Body Pillow: The idea of these didn't even occur to me until the middle of the summer and I think it has become one of the most essential aspects of getting sleep. Sleep is the key to being trigger point free. Trigger point free is the way to a happy Erica.  Thanks to Hammacher Schlemmer's "Total Body Support Pillow" I was sleeping much more soundly. This thing has been wrapped in every way you can imagine for all my newly acquired strange sleeping positions and supports my whole body while I sleep. One not so great thing to mention, with the high level of usage this pillow gets, the polyester/"cotton blend" (I have my doubts) cover is not soft or of good quality. Because I work in textiles and am relatively sensitive to everything, (my dad calls me "delicate princess"), my mom and I bought a light, soft but durable flannel fabric and actually made a cover for it. Much better, the princess can sleep soundly (as much as humanly possible).

Doesn't she look happy?

So, I'm just going to go ahead and say (and this really is the shit nobody tells you when you have chronic pain), but when you are having bouts of severe pain for days on end, priorities get weird and things that would normally be important to you are not so much anymore. Things like showering, when you're barely moving or seeing other people aside from your parents, are not a priority anymore. This is especially true when you are already too dizzy to stand, sitting is painful, bending over is a fucking joke and your bathtub (if you are so lucky to have one) is not ginormous/full of jets.

Dry shampooBatiste Dry Shampoo is honestly a god damn life saver, in more ways than you'd think. First off, it did what it is supposed to (little things do these days), making me not look like a homeless person, covered up any potential smells of sadness and (AND!) sprayed my perpetually natural light blonde roots back to  my desired hair (and heart) color at the time, black. Lots of pain = not being able to consistently see your hair colorist, resulting in the periodic misfortune of looking like a crack whore.

Shower Chair: I accept the notion that I may get made fun of for actually admitting this, but shower chairs are where it's at. Once I finally broke down and bought the AquaSense Adjustable Bath and Shower Chair with Non Slip Comfort Seat and Backrest (I feel like a TV infomercial, but I promise you I own all these things and they do work for me.) life became a lot easier for me. It may take away any dignity I had left for myself, but it is honestly so fucking helpful. The idea of shaving became a real thing for me, guys. I didn't feel like an animal anymore. And, when you have pain, timing and efficiency is everything. One less step or extra movement gives me the ability to hurt less and potentially get more done. That is how I plan my life now. I particularly enjoy this chair because this thing has notches on the side, where I can stick my razor instead of leaning over to get it. I'm not kidding, efficiency is everything here, people.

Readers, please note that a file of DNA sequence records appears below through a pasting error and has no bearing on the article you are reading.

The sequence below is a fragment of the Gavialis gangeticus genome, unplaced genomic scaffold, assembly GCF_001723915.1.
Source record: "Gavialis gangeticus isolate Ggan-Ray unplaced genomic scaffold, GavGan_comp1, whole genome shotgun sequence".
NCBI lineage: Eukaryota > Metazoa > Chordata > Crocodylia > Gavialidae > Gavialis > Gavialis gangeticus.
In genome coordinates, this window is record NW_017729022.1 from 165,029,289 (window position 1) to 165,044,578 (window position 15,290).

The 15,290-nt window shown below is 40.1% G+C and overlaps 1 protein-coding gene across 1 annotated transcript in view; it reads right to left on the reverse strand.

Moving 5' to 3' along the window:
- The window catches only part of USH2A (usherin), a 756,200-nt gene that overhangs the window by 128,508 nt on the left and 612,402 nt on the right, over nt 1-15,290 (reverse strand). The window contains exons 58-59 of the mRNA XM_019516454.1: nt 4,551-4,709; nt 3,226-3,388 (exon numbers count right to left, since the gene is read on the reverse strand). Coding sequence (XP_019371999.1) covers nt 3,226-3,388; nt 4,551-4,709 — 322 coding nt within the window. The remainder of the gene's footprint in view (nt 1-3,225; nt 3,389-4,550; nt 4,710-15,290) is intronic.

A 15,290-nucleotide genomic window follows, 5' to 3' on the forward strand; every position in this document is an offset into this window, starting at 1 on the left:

Spray Body Lotion: Another dumb little innovation that seriously makes all the difference. With all the  eczema and weird rashes I was getting from drug reactions, sometimes I would forgo using lotion due to bending and excessive movement. (Yeah, I said it--too much work to use lotion. My life, man.) I use Vaseline Spray and Go Moisturizer in Total Moisture. Also, it's not runny or greasy. Me gusta.

Surf Spray and Straightening Balm: Like I said, efficiency is key. If I managed to make it through a shower, I was usually having too much pain to actually do my hair after. Actually, it's hard to remember the days when my hair was done. (If you know me, this is unusual because my hair is always done, no matter what.) Putting this stuff in my hair and blow drying it for about 2 min (because generally that was all I could stand) was my go-to thing for the past year. It almost made me look like I tried a little. I use Goldwell Flat Marvel Straightening Balm and Bumble and Bumble Surf Spray.